Mae Clair’s Mythical Monday: Heartbreak and Valor

Heartbreaker ButtonToday is the last day you can enter for a chance to win giveaways in the Heartbreaker Blog Hop. To enter, follow this link and comment on THAT post. But wait!

Before you scamper off to do more blog hopping, I invite you to check out my Mythical Monday post. It’s something I do each Monday. This week, keeping with the heartbreaker theme, I’m looking at legends of valor.

Let’s face it. There was a lot of heartbreak taking place in heroic ballads of yore. The romantic in me has always been attracted to long ago heroes like Robin Hood, King Arthur, Tristan and Taliesin to name a few. I think I’ve always felt saddest for Arthur, probably why I’ve never been a huge Lancelot fan. I wanted Arthur and Guinevere to be together, the kingdom of Camelot to shine brightly, and for Arthur’s dream of ‘might does not make right’ to live on through the chivalrous deeds of the Knights of the Roundtable. Today, I want to focus on a lesser known legend. One that’s rife with heartbreak and valor—Tristan and Iseult.

You can find several different renditions of this tale, but the core element is the same—the doomed romance between Marc of Cornwall’s heir and Iseult of Ireland. Here is the version I am most familiar with:

bigstock-Knight-against-medieval-castle-28863290Tristan is King Marc’s nephew during a time when Cornwall and Ireland are at war. Every ten years, Ireland demands Cornish tribute, or a combatant of princely blood must face their champion, Morholt, who has never been defeated.

Marc sends Tristan, his greatest knight and heir to the throne. Tristan defeats Morholt, a giant of a man, but is grievously wounded during the battle. As Morholt lies dying he tells Tristan he used a poisoned sword to inflict the wound, and only the Queen of Ireland, a skilled healer can save him from death. Tristan disguises himself as a musician and seeks out the Irish queen. While in her care, he glimpses her daughter, Iseult the Fair, and is overcome by her beauty. When he returns to Cornwall he tells his uncle about her.

Marc has been under increasing pressure to marry from the nobles of his court. Knowing a marriage to Iseult will bring peace between Cornwall and Ireland, he sends Tristan back to win her hand for him.

Iseult has no love for him or Marc but, like the Cornish king, sees how marriage would benefit their realms. Knowing it will not be easy for her daughter to lie with an enemy, the Queen of Ireland prepares a love potion for Iseult and Marc to drink on their wedding night. Unfortunately, Tristan and Iseult mistakenly drink it during the voyage and fall instantly, madly in love.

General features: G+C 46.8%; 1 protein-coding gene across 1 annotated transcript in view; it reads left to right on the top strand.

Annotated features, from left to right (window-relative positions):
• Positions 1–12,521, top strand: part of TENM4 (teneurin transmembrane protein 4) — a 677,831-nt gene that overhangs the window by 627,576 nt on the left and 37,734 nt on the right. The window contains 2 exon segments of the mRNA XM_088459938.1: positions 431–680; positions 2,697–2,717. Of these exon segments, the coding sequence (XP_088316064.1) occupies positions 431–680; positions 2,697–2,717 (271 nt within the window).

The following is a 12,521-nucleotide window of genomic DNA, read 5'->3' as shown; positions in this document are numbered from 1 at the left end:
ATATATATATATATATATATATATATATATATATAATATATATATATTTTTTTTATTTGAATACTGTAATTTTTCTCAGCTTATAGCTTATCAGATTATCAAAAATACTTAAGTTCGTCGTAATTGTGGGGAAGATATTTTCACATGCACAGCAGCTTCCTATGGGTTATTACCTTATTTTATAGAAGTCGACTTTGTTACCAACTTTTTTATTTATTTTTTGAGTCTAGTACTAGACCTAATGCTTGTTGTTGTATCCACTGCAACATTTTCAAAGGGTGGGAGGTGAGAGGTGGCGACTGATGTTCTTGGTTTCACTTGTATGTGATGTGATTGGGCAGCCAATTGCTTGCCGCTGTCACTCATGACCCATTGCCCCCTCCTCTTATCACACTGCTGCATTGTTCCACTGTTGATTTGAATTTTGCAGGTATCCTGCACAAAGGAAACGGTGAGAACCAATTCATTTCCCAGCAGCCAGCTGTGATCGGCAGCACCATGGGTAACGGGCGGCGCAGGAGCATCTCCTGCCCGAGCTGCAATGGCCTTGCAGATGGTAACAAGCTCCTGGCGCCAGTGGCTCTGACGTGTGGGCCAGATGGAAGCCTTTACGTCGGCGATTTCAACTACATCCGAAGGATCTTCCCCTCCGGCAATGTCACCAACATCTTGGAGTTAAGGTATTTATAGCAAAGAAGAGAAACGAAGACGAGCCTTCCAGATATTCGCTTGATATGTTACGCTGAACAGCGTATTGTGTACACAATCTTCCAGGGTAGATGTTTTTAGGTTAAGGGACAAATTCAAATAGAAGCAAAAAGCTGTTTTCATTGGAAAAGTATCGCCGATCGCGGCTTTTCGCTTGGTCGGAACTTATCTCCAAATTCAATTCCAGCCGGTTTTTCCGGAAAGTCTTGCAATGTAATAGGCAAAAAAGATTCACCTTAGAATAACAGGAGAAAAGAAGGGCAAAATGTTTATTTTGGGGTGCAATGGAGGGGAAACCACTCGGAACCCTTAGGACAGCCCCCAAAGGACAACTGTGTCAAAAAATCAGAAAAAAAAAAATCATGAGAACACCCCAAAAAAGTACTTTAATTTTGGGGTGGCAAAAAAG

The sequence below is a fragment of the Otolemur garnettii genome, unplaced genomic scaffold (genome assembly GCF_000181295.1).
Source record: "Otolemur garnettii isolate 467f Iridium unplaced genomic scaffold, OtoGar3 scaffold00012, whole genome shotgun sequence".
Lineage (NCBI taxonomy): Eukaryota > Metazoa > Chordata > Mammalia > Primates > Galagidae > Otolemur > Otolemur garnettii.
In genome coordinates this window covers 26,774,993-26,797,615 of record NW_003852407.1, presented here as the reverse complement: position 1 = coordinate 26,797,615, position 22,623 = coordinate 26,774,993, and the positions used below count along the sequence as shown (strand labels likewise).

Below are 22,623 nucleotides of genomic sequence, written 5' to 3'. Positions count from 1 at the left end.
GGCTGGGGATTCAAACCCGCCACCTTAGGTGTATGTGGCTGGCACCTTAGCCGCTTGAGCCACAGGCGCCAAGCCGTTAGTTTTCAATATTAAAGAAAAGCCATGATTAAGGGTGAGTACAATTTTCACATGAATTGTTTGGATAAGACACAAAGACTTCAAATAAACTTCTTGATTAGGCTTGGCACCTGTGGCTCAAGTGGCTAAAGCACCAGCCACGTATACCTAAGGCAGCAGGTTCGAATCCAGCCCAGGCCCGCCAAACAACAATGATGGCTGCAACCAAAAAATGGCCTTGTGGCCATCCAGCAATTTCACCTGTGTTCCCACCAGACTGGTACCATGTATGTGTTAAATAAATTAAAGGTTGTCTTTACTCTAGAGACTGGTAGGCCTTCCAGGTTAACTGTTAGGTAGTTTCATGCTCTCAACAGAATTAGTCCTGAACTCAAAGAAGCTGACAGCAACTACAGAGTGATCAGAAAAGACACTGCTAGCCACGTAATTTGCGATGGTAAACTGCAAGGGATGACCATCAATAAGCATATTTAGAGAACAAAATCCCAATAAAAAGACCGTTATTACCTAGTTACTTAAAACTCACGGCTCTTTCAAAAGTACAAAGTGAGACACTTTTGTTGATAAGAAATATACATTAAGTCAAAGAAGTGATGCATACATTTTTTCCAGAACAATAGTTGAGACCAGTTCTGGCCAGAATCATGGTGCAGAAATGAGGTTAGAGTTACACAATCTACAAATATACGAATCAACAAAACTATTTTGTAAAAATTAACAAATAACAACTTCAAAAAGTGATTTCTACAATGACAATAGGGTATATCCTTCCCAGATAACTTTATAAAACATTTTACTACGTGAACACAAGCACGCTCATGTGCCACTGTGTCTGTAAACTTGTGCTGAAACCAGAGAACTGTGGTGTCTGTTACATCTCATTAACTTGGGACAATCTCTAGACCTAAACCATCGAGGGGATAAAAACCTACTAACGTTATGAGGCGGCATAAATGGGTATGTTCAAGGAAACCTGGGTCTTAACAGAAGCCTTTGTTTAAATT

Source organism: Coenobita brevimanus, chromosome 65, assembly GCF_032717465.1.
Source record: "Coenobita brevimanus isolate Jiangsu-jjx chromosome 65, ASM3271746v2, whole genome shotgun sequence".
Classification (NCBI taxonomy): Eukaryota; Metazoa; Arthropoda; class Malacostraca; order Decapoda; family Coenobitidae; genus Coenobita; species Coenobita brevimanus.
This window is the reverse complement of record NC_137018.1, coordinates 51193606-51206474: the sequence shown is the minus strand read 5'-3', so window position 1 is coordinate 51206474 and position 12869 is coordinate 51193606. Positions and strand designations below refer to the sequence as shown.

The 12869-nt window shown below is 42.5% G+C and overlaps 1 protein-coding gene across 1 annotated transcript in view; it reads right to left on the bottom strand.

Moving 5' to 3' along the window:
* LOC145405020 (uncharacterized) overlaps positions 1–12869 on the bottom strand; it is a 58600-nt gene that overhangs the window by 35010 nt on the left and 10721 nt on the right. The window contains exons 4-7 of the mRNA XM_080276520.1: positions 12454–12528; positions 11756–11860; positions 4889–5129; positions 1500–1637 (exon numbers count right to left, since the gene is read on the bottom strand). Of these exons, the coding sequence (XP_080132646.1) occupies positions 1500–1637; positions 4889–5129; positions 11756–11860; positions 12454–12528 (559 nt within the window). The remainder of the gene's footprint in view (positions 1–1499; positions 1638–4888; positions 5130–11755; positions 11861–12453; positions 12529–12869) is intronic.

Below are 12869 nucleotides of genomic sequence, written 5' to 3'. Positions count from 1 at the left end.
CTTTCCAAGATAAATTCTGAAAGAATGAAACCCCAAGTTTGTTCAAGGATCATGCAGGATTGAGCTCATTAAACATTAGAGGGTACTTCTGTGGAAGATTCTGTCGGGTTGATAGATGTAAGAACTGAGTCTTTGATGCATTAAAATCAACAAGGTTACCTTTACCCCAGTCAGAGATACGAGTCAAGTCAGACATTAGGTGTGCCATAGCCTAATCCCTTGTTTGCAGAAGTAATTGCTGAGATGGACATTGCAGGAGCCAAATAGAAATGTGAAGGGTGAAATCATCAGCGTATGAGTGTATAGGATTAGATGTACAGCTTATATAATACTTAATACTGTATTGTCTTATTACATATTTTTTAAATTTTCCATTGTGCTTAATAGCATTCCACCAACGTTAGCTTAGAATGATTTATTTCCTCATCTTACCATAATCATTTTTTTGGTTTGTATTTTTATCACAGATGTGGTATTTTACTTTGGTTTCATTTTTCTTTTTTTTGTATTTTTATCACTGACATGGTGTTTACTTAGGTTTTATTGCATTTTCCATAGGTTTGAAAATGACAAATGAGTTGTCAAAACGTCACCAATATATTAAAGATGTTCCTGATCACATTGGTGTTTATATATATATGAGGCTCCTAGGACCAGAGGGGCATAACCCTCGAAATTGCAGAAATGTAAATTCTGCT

bigstock-Young-medieval-couple-strong--12117653Iseult marries King Marc when they reach Cornwall but her heart has already been claimed by Tristan. The young lovers try to keep their passion a secret, meeting when they can.

Eventually, they flee together and live in the woods, hunted by Marc’s men. After three years on the run, Iseult returns to Marc and Tristan is banished from the kingdom.

Tristan begins to serve many kings and kingdoms, eventually marrying a woman known as Iseult of the White Hands (I’m going to refer to her as Isolde to keep things less confusing). Despite the marriage, Tristan’s heart still belongs to Iseult. Isolde realizes she is a pale substitute for the woman he truly loves, and her heart grows hard with bitterness and jealousy.

One day while battling to save a friend, Tristan is struck with a poisoned lance. Nothing is able to save him, but he knows Iseult has inherited her mother’s healing magic. He sends a ring to her with a message asking her to come to him. He will be on the beach, waiting to see her ship. If she still loves him and wishes to be with him, she should fly a white sail. If she wants nothing to do with him ever again, she should hoist a black sail and continue past.

Iseult rushes to help him, setting sail immediately, but Tristan’s health continues to deteriorate. He drags himself to the shore on the day he expects her ship to arrive, propping himself to rest against a rock. It’s there Isolde finds him. Close to death, Tristan sinks to the sand, too weak to keep himself upright. He can’t see the ocean, and thus asks Isolde to look for the ship.

His wife has learned of his message to Iseult. She spies the ship approaching, flying a blinding white sail but, when Tristan asks, she tells him it is black. Heartbroken, he surrenders to grief and dies.

When Iseult arrives and finds her dead lover on shore, she lies down beside him, kisses him and dies in his arms.